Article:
Differences between DEM and DPM

This simulation of a cyclone is done with the internal particle solver of OpenFoam called MPPICFoam.

We can see here a particle material with a density of 1000 kg/m³ which could be something like green hardwood. These particles get conveyed by an airstream through a cyclone which seperates the particle due to centrifugal force. 


The MPPICFoam solver is used to solve more or less dens particle flows in a CFD simulation. The solver was designed for simulation which could not be simulated in DEM. However due to the increase in CPU power they are simulateable in a coupled DEM-CFD Simulation now. Like I demonstrated on the suction excavator which handled also a lot of particles. 


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DPM in OpenFoam MPPICFoam Solver

DPM Solver, which stands for Dens Particle Modelling, in OpenFoam will in general abstract the particle interaction with very simplified models. Forces and stresses in the bulk material will be calculated statistically based on the void fraction and the pacing in one cell. The collision or contact itself will not be modelled like in a DEM simulation where a fairly complex contact equation is solved, which represents friction, rolling friction, adhesion, cohesion, mass and inertia of the particle and so on.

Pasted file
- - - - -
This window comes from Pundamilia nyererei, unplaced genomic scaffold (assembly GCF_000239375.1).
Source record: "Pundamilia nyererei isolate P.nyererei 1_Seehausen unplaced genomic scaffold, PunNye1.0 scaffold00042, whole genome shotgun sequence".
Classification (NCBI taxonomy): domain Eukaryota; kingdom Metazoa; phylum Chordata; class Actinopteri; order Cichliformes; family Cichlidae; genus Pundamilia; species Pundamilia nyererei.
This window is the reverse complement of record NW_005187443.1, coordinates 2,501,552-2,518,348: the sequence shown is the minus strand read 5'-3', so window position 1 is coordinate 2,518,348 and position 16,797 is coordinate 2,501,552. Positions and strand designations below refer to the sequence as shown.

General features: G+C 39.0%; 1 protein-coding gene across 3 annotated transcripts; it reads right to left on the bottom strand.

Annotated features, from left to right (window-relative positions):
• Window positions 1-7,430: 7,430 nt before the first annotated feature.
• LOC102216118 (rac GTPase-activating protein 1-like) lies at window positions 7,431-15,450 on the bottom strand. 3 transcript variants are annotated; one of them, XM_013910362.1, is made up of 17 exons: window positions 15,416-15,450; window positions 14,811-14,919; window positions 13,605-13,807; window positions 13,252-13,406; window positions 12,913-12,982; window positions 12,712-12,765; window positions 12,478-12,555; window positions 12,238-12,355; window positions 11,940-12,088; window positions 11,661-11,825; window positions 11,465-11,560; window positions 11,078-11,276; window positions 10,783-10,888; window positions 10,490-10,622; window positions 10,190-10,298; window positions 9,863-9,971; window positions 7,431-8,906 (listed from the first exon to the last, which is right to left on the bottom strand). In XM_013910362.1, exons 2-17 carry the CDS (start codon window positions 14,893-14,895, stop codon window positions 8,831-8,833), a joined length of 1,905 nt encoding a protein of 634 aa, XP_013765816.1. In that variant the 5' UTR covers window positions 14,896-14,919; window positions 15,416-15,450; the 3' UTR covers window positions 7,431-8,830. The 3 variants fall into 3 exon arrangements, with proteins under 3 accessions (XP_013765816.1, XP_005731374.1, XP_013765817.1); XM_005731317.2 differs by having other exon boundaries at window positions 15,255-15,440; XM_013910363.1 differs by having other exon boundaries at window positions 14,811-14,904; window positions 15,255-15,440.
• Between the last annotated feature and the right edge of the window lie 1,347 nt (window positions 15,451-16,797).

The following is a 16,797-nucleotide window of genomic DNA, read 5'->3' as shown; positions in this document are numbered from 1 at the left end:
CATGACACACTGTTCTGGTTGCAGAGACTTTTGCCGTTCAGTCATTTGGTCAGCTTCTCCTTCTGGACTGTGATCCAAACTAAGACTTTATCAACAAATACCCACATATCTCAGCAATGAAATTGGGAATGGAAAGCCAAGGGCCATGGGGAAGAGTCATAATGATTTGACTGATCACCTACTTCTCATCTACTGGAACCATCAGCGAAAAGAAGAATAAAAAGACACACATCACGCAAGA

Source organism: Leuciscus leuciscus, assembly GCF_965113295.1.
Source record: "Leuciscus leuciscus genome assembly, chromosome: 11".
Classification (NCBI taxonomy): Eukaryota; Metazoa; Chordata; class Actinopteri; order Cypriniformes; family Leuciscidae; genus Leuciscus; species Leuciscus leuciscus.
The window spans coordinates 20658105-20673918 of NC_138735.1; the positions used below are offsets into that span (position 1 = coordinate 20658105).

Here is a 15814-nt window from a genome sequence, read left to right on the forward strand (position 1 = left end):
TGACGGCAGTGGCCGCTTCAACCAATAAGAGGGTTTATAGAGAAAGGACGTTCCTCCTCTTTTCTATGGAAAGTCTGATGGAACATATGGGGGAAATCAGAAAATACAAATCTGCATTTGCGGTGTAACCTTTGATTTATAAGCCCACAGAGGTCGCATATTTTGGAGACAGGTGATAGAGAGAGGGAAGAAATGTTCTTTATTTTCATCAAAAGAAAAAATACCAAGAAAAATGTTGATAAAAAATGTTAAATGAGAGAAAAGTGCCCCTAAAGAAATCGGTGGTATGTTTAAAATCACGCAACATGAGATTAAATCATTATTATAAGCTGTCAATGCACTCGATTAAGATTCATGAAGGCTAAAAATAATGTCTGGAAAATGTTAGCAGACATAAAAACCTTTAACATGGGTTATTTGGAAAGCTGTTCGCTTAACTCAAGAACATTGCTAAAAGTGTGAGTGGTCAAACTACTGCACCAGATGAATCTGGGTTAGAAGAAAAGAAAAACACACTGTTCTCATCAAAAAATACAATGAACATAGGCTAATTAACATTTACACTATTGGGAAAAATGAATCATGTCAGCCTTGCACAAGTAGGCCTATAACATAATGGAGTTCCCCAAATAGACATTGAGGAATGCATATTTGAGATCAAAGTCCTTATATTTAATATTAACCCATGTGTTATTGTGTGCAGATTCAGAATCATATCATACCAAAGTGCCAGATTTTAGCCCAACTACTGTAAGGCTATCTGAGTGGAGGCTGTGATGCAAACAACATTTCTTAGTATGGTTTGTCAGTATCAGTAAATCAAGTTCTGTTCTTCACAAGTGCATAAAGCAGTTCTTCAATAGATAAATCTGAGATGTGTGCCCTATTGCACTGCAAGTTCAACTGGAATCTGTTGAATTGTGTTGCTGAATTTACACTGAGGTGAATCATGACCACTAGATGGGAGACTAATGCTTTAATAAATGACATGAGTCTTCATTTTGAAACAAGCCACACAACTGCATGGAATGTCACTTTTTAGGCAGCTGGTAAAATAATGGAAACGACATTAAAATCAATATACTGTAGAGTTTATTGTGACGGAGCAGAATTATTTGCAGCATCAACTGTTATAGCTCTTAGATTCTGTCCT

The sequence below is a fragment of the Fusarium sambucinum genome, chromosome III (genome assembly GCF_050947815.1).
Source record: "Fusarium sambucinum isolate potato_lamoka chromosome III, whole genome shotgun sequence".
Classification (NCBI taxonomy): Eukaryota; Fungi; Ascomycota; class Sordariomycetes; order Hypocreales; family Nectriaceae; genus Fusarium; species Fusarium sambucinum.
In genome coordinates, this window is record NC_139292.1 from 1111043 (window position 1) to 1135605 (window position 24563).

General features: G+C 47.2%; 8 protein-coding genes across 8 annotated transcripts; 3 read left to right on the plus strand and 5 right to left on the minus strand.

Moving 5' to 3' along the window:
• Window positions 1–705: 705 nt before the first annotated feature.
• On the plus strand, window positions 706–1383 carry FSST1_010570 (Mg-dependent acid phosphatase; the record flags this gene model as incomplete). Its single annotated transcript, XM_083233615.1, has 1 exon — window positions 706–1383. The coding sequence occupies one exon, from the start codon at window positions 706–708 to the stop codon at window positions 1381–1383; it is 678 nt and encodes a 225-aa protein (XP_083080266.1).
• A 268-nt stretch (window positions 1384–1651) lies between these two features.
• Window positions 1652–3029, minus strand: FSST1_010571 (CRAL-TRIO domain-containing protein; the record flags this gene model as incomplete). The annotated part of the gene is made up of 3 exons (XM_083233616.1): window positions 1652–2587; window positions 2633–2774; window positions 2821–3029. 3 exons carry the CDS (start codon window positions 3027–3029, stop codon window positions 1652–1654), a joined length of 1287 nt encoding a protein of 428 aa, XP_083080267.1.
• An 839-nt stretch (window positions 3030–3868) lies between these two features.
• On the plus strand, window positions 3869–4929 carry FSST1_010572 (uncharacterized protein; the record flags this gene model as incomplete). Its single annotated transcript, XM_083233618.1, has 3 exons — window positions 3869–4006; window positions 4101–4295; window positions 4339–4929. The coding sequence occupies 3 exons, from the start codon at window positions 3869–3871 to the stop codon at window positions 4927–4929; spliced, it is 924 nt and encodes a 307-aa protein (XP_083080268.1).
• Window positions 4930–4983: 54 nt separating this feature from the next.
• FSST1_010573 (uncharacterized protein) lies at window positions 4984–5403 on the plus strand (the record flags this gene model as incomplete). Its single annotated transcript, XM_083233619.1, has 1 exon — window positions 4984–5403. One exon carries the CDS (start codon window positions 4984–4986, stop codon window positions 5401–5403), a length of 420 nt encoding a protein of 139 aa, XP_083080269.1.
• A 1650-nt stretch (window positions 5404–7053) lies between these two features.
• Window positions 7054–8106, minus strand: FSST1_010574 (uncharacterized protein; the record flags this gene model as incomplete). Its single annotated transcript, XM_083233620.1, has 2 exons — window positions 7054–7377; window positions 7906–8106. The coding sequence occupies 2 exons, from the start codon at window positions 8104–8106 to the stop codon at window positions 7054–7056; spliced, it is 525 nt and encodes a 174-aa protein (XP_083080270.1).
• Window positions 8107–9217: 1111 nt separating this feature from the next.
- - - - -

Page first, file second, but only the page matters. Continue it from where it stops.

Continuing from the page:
In this simulation, the lack of a good contact model can be seen in the surface contact of wall and particle. The particles decrease in velocity very quickly on the wall. This leads to a patch building of the particles.

From my experience this looks very unrealistic from all the real life application in bulk material flow and all simulations I have seen so far. I would not use this method for this application. However, the particle models in openFoam can be useful if you can be sure, that the particle – particle contact will not be important in your simulation. This could be a simulation of dust in air or in water, where the particles collisions will not have an impact on the general behaviour of the flow media or the particle movements itself.


In the last years it came very obvious that the DEM is a very useful and physical correct method for solving the bulk material behaviour. Because of this the DEM should always be used if particles must be considered in a simulation and the number of particles would be defined as bulk material. In science various numbers exist, to define when to use DEM in CFD, but these are in my opinion to inflexible. It always depends on what you want to solve. A general number like the volume fraction of particles to fluid is not useful.

 Some explanations about the solver and the theory behind this can be found in the release-Notes of OpenFoam 2.3.0 in the DPM section.

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